n the Kentucky countryside not far from Lexington, there’s a historic eightroom house. Originally named Bellevue, it was built in 1779 by Colonel John Bowman (the state’s first military governor) for his wife, Elizabeth. Now, it’s the home of Jayne Thompson Antiques, decorated with a lavish collection of English and Italian furniture and accessories. The shop is so popular with antiques aficionados, collectors often fly in (there’s a nearby private airport) to shop. For visitors with an urge to experience a more gracious time, Jayne Thompson will also arrange a dinner. Catered by Debbie Long of Dudley’s Restaurant in Lexington, the meal is prepared from seasonal ingredients and paired with appropriate wines. It’s served either in the home’s stunning dining room filled with antiques, or on the lawn, where the hostess places 18th-century Windsor chairs and a 17th-century oak farm table, set with English Ironstone china.
mong the many trendy—and usually pricey— goings-on in Miami, there’s one very stylish event that’s amazingly inexpensive. For just $5, residents and visitors, serious yoga practitioners and first timers alike, can join certified instructors for “Beach Yoga at 3rd Street, Miami Beach.” This ultimate South Beach insider happening, which attracts vacationing Broadway stars and fashion editors, among others, has been meeting every day at sunrise and sunset for the past 12 years. Take water and a towel, and spend an hour reaching new horizons.
DJORDJE ISHERE / CLICKHERE STUDIOS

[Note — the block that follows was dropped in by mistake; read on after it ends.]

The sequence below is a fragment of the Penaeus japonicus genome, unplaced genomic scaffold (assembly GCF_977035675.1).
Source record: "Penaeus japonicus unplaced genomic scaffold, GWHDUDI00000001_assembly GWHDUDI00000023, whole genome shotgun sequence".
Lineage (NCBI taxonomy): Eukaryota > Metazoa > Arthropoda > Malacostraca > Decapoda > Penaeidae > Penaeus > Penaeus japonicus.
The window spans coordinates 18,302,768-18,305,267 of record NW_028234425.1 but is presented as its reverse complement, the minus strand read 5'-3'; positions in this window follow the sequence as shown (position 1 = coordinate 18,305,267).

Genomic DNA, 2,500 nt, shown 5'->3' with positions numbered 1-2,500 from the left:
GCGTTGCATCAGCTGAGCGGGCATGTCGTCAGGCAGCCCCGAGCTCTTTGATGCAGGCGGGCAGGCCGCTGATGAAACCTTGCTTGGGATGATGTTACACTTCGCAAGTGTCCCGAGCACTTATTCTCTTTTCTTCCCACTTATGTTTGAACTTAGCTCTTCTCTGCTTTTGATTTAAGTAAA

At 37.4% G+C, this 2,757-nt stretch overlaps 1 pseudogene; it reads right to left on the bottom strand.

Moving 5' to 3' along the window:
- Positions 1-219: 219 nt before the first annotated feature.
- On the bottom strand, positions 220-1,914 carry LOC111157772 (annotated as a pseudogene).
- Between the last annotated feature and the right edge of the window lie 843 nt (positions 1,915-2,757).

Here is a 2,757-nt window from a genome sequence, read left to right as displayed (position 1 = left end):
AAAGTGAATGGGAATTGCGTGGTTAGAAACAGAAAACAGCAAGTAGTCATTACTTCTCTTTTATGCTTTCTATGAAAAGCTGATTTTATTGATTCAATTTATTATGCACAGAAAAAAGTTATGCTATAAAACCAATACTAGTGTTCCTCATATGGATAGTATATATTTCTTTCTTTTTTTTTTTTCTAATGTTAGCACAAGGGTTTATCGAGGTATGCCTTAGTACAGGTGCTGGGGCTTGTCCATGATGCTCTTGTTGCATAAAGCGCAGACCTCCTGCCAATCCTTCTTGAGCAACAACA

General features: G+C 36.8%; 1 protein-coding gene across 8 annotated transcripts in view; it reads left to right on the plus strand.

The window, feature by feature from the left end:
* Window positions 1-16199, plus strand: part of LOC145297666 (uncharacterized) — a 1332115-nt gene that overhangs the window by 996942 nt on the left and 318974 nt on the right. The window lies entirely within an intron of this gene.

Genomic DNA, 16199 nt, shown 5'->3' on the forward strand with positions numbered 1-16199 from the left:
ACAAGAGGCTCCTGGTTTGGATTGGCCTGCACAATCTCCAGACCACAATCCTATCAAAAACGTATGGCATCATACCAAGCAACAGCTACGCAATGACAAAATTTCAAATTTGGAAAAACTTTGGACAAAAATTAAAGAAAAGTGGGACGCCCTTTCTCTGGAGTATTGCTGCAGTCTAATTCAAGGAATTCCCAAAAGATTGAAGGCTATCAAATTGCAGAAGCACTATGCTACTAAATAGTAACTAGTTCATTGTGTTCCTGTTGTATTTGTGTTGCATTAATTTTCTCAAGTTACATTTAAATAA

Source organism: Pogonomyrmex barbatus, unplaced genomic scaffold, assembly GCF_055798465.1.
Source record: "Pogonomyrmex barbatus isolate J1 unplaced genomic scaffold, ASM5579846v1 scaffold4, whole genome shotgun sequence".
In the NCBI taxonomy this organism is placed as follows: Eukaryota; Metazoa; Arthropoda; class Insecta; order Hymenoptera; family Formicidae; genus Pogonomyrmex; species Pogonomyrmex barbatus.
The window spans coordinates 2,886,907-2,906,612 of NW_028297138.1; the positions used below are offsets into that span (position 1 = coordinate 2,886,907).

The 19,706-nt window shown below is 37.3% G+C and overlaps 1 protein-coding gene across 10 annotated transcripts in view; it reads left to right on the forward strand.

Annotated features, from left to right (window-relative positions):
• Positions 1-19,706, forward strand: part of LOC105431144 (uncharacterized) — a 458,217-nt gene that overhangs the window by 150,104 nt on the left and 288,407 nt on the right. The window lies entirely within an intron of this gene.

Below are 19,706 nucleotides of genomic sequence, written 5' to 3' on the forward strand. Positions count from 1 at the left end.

A STRETCH OF BEACH
ROB ERTGR AHA M .US
When filmmakers want to evoke the formal lush countryside of Georgian Ireland or the mythical Celtic landscape of dappled glades, they train their cameras on Powerscourt Estate, one of the greenest corners of the Emerald Isle. Set on Dublinâ€™s doorstep in County Wicklow, the gated lands originally surrounded a 13th-century castle that helped guard the city. In 1731, the lord of Powerscourt upgraded to the iconic Georgian manor that still occupies the high ground, gazing across a rich array of gardens and over a small lake to the hunched backs of the Wicklow Mountains.
Green visions abound in the gardenscapes of the Dublin countryside. By David Lyon
FALL 2011 Seasonal Pants, Shirts, Outerwear, Belts & More, in store now!
YOU COULD SPEND DAYS AT POWERSCOURT SAVORING THE IRISH GENIUS FOR LANDSCAPE GARDENING OR WANDERING LIKE MYTHIC KING FERGUS IN THE GENTLE WILDS OF THE WOODLANDS AND MEADOWS OF THE 1,000 ACRE ESTATE.
Jack Yeats. The gallery backs onto Merrion Square, one of Dublin’s finest Georgian squares, where rows of elegant townhouses are distinguished by differently colored doors and hand-burnished
brass fixtures. Oscar Wilde lived at 1 Merrion Square from 1855 to 1876, and should you wonder where he wet his whistle, a good bet might be O’Donoghue’s, a pub established in 1792 only a block away. The barkeeps still pull a fine pint of Guinness, and the room is famous for its nightly live music. The Ritz-Carlton has its own pub, McGills, where the Albaquirky Turkeys play a driving version of traditional Irish music. The resort’s gastronomic jewel, though, is its casual fine-dining restaurant, Gordon Ramsay at Powerscourt, the London-based chef’s first Irish venture. Conceived as a farm-tofork venue relying intensely on Irish products, the restaurant provides a literal taste of the countryside in a country about the size of West Virginia. The lamb is raised less than 20 minutes away, the vegetables come from an organic farm a mile down the road. As for the mushrooms, the kitchen staff forages them in the woods and meadows of Powerscourt.
IMAGES BY DAVID LYON; SUITE IMAGE BY VISION PHOTOGRAPHY COURTESY OF RITZ-CARLTON POWERSCOURT
Previous page: The 19th-century Pepperpot Tower was modeled on a peppermill belonging to the seventh Viscount Powerscourt, Mervyn Wingfield. This page, top: A fountain in Walled Garden at Powerscourt Gardens. Center: Gordon Ramsay’s County Wicklow lamb with potato galette. Bottom: The Mountain View Suite at RitzCarlton Powerscourt.